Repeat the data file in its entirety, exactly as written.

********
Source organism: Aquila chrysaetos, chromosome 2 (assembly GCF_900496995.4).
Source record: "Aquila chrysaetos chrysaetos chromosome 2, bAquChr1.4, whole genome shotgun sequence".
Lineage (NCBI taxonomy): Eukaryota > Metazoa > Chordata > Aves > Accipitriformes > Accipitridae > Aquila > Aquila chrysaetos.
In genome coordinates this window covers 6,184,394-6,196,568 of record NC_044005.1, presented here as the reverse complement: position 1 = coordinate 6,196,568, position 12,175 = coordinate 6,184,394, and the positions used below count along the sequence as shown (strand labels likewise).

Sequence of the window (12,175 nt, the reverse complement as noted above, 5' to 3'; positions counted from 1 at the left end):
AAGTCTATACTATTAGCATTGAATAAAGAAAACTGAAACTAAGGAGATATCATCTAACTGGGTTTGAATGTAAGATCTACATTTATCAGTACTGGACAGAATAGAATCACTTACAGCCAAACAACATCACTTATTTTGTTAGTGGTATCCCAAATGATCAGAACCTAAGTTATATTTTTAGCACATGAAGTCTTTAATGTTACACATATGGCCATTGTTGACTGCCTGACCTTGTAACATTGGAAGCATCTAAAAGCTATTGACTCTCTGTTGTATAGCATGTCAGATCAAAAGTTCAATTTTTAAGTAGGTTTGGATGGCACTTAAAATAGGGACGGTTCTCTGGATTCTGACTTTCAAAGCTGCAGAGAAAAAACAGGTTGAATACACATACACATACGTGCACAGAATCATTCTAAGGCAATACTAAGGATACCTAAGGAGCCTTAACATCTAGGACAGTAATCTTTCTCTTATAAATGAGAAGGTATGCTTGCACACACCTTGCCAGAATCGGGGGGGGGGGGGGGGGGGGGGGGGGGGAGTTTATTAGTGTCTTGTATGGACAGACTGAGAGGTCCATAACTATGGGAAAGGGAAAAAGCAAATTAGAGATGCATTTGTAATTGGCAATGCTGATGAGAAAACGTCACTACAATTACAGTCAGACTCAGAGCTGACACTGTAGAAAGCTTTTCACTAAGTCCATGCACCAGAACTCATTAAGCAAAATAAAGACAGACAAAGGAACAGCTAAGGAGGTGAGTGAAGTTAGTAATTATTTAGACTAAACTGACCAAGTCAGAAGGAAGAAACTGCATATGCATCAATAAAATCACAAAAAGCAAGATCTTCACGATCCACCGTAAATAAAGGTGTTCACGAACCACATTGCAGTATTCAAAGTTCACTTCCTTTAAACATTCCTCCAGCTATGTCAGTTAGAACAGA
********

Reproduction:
Source organism: Aquila chrysaetos, chromosome 2 (assembly GCF_900496995.4).
Source record: "Aquila chrysaetos chrysaetos chromosome 2, bAquChr1.4, whole genome shotgun sequence".
Lineage (NCBI taxonomy): Eukaryota > Metazoa > Chordata > Aves > Accipitriformes > Accipitridae > Aquila > Aquila chrysaetos.
In genome coordinates this window covers 6,184,394-6,196,568 of record NC_044005.1, presented here as the reverse complement: position 1 = coordinate 6,196,568, position 12,175 = coordinate 6,184,394, and the positions used below count along the sequence as shown (strand labels likewise).

Sequence of the window (12,175 nt, the reverse complement as noted above, 5' to 3'; positions counted from 1 at the left end):
AAGTCTATACTATTAGCATTGAATAAAGAAAACTGAAACTAAGGAGATATCATCTAACTGGGTTTGAATGTAAGATCTACATTTATCAGTACTGGACAGAATAGAATCACTTACAGCCAAACAACATCACTTATTTTGTTAGTGGTATCCCAAATGATCAGAACCTAAGTTATATTTTTAGCACATGAAGTCTTTAATGTTACACATATGGCCATTGTTGACTGCCTGACCTTGTAACATTGGAAGCATCTAAAAGCTATTGACTCTCTGTTGTATAGCATGTCAGATCAAAAGTTCAATTTTTAAGTAGGTTTGGATGGCACTTAAAATAGGGACGGTTCTCTGGATTCTGACTTTCAAAGCTGCAGAGAAAAAACAGGTTGAATACACATACACATACGTGCACAGAATCATTCTAAGGCAATACTAAGGATACCTAAGGAGCCTTAACATCTAGGACAGTAATCTTTCTCTTATAAATGAGAAGGTATGCTTGCACACACCTTGCCAGAATCGGGGGGGGGGGGGGGGGGGGGGGGGGGGAGTTTATTAGTGTCTTGTATGGACAGACTGAGAGGTCCATAACTATGGGAAAGGGAAAAAGCAAATTAGAGATGCATTTGTAATTGGCAATGCTGATGAGAAAACGTCACTACAATTACAGTCAGACTCAGAGCTGACACTGTAGAAAGCTTTTCACTAAGTCCATGCACCAGAACTCATTAAGCAAAATAAAGACAGACAAAGGAACAGCTAAGGAGGTGAGTGAAGTTAGTAATTATTTAGACTAAACTGACCAAGTCAGAAGGAAGAAACTGCATATGCATCAATAAAATCACAAAAAGCAAGATCTTCACGATCCACCGTAAATAAAGGTGTTCACGAACCACATTGCAGTATTCAAAGTTCACTTCCTTTAAACATTCCTCCAGCTATGTCAGTTAGAACAGA